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|dc.identifier.citation||South Asia, 2017; 40(4):810-826||en|
|dc.description.abstract||This article examines the cultural politics of hydroelectric development produced by citizens and social movements. Focusing on contentious and competing discourses, it investigates the accusation that activists leading the fight against a series of dams proposed for the Indian Himalayan reaches of the River Ganga were motivated by their self-interested pursuit of name recognition. Through the study of these critiques—which emerged during an ethnographic research project spanning from 2008 to 2009—the article gives insight into an often-overlooked sociological phenomenon: the issue of why more people do not join dam opposition movements in contemporary India.||en|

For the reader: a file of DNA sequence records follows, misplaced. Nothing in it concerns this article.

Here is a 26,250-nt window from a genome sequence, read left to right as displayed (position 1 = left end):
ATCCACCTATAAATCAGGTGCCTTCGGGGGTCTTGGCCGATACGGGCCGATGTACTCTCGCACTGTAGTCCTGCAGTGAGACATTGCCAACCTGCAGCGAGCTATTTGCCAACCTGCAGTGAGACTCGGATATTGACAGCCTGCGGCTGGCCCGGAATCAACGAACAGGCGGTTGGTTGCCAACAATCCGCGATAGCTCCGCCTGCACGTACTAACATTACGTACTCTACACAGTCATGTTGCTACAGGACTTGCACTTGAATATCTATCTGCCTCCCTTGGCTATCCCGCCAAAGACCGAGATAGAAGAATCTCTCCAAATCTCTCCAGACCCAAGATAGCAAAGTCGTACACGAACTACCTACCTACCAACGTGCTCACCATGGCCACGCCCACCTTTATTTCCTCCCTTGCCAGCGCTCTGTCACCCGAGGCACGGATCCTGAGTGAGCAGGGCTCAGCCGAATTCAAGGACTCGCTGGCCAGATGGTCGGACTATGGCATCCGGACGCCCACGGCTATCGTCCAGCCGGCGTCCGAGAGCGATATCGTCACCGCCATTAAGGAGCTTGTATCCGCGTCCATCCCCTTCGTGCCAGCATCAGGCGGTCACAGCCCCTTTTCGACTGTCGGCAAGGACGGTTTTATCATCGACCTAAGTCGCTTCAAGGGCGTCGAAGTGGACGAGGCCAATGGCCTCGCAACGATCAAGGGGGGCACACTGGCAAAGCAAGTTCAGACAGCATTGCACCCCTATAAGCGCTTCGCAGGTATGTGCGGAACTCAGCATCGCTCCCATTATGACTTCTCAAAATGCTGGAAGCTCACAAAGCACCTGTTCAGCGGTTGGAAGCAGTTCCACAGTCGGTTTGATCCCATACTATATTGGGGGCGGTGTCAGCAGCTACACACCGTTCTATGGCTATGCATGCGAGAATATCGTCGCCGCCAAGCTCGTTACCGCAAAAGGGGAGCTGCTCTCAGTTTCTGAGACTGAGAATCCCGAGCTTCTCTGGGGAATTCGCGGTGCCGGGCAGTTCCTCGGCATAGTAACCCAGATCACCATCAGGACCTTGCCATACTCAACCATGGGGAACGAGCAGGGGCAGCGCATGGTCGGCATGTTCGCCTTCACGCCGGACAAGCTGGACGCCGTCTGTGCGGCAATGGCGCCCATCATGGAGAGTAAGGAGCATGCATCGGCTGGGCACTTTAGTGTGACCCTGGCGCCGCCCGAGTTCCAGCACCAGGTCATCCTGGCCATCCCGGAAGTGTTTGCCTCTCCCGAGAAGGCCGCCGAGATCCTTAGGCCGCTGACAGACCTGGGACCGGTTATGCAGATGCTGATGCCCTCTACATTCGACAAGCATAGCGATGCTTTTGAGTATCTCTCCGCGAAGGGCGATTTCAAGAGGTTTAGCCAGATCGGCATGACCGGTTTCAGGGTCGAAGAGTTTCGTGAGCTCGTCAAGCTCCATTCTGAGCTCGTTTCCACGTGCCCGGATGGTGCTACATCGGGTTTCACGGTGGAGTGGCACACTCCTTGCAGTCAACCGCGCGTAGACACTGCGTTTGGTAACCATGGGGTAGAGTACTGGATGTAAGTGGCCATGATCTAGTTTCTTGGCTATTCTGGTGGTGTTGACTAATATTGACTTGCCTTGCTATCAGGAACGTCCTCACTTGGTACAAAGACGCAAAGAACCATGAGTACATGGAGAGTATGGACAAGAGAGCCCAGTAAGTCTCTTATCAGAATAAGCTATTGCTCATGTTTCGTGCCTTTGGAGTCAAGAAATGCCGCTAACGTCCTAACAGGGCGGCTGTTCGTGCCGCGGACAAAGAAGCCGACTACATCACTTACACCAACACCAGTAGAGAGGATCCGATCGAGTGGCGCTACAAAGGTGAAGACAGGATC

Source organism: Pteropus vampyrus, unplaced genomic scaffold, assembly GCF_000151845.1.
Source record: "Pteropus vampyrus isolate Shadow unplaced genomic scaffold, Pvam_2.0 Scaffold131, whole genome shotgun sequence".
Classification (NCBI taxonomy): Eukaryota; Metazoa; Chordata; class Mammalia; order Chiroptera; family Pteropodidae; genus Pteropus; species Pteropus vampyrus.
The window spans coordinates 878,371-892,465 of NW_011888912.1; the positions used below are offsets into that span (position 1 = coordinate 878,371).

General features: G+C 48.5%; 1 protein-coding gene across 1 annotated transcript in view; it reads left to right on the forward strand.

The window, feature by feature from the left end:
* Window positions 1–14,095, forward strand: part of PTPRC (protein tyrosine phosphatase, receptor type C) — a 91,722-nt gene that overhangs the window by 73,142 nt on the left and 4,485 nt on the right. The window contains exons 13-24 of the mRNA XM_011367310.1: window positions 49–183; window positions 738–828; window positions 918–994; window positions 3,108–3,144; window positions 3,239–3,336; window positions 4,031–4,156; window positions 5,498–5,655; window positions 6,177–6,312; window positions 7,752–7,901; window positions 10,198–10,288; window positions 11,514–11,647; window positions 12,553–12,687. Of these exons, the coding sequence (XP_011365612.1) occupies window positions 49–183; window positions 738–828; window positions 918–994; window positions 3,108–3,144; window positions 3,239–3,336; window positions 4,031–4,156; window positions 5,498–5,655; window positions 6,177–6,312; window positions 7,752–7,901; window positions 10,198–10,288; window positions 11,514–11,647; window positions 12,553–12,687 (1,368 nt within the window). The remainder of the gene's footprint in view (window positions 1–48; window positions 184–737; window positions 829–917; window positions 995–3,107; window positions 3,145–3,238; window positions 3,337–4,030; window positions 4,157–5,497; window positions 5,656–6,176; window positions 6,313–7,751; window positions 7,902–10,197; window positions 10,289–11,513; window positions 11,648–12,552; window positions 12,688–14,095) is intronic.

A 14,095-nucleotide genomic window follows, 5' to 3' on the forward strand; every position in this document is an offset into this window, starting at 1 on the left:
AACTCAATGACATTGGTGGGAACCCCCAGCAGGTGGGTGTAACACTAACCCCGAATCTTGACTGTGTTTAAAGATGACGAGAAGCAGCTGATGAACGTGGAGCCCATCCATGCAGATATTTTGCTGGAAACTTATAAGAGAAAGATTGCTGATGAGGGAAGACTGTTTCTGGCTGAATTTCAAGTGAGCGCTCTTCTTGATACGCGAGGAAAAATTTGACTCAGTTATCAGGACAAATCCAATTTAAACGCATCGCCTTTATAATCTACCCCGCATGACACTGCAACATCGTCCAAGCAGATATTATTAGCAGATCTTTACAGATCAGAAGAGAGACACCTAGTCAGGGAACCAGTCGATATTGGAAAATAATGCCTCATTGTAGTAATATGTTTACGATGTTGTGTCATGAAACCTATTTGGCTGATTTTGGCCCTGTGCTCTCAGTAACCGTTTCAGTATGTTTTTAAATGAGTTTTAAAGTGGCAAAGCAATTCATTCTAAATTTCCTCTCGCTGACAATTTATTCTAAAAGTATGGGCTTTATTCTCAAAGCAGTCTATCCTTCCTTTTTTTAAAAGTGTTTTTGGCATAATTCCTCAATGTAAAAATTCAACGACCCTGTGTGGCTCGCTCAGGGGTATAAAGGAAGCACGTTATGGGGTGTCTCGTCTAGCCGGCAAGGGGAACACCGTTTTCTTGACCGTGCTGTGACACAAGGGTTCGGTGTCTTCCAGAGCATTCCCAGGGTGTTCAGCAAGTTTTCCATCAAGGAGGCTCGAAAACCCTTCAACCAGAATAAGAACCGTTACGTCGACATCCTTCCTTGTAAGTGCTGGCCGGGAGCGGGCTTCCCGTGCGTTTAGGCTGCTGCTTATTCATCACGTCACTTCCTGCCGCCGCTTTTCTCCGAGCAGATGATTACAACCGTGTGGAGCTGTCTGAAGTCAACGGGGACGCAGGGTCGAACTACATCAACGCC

|dc.rights||© 2017 South Asian Studies Association of Australia||en|
|dc.title||The cultural politics of development in an Indian hydropower conflict: an exploration of ‘fame-seeking’ activists and movement-abstaining citizens||en|
|pubs.library.collection||Anthropology & Development Studies publications||en|
|Appears in Collections:||Anthropology & Development Studies publications|
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